Everyone’s a winner - conservation Japanese style

24 October 2010 | News story

Just thirty minutes from the hallowed halls of the Nagoya Conference Center, where negotitations to stemm the destruction of biodiversity are taking place, you find yourself in the middle of the most beautiful and traditional Japanese landscape.

Once the proposed site for the Aichi Expo in 2005, Kaisho-no-mori Forest was saved from the developers. It’s now home to endangered flora and fauna and a thriving example of how conservation can bring benefits for many.

Kaisho-no-mori Forest is one of the finest examples of the traditional Satoyama landscape, which in Japanese signifies villages (sato) and the mountains, woodlands and grasslands that surround them (yama). Set on over 600 hectares just south of Seto City, it is a popular place for visitors at weekends. 

IUCN Member, Nature Conservation Society of Japan, is monitoring the forest's biodiversity. Leading us through the paddy fields and forest paths was Masahito Yoshida, Chair of IUCN Japan. He explained what defines a Satoyama landscape and why we need to protect it.

The forest is home to flying squirrels, the giffu butterfly and the eight-barbel loach fish. There are also endangered plants, such as star magnolias. These grow naturally only within the Tokai district. In the forest you can see other precious and rare plants, such as haru-rindo and ibota-ro-no-ki.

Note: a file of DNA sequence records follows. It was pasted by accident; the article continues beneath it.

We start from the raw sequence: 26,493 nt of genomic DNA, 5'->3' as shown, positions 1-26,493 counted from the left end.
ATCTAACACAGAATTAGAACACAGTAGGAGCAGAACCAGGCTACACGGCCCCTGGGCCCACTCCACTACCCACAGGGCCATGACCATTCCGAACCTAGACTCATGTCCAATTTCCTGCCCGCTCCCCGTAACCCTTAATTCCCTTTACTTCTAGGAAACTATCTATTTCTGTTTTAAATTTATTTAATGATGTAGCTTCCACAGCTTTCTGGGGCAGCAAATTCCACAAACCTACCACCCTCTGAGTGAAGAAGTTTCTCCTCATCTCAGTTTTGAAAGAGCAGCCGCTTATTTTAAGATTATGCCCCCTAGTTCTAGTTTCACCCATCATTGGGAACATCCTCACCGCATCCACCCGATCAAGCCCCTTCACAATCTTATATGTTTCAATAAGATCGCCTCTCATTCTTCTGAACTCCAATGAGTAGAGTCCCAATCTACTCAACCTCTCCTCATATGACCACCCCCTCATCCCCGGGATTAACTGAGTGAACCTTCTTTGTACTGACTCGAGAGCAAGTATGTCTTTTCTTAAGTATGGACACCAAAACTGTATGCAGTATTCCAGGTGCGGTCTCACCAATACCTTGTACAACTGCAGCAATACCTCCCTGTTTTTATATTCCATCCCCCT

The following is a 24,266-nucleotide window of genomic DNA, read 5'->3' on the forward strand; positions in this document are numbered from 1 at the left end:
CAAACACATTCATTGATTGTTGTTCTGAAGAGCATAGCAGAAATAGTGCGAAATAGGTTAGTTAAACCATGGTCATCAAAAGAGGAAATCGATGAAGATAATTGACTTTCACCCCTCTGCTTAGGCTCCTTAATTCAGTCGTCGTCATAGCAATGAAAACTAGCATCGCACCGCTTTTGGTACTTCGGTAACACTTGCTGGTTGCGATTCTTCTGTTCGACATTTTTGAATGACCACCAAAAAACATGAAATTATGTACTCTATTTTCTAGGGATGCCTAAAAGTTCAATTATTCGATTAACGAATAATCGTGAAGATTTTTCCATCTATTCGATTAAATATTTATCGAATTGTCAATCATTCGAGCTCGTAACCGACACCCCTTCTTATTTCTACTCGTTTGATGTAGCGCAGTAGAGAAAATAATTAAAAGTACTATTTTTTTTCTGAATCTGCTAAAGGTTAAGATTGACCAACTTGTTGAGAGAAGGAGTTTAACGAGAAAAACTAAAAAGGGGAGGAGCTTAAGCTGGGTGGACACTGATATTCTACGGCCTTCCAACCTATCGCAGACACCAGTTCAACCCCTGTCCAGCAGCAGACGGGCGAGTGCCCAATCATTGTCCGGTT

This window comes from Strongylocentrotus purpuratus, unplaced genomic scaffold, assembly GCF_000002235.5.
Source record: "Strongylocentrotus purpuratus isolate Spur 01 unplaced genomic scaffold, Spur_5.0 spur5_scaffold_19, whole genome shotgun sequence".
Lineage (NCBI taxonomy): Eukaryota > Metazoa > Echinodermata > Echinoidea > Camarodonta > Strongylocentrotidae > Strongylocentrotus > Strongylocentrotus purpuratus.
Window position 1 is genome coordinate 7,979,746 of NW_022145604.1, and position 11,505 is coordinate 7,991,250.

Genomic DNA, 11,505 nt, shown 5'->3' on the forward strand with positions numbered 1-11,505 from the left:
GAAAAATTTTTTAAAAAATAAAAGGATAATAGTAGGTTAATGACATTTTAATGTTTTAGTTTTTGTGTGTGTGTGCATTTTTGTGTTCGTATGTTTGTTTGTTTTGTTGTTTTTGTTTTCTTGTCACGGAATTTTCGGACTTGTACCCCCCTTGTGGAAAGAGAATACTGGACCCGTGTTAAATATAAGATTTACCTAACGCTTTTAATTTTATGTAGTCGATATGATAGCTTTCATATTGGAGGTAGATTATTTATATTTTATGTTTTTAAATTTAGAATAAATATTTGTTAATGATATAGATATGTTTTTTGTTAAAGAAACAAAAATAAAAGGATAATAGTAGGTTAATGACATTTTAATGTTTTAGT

The Satoyama landscape is the definition of the Japanese countryside. This could explain why the Japanese are so passionate about Satoyama, according to Masahito Yoshida.

While the fight to save Kaisho-no-mori Forest has been won, the battle to save Satoyama landscapes across Japan continues.

Josephine Langley, is part of IUCN’s delegation to the Convention on Biological Diversity 10th Conference of the Parties in Nagoya (CBD COP10).

While the paddy fields and forests of Kaisho-no-mori are but 30 minutes away from the Conference Center she says it’s easy to forget the natural beauty that lies on our doorstep when working these negotiations.

She also thinks that Satoyama is exactly what we should be promoting through the negotiations at CBD.


This image shows the courtship behavior of Indian Bull frogs (Holobatrachus tigerinus). During the monsoon, the breeding males become bright yellow in color, while females remain dull. The prominent blue vocal sacs of male produce strong nasal mating call.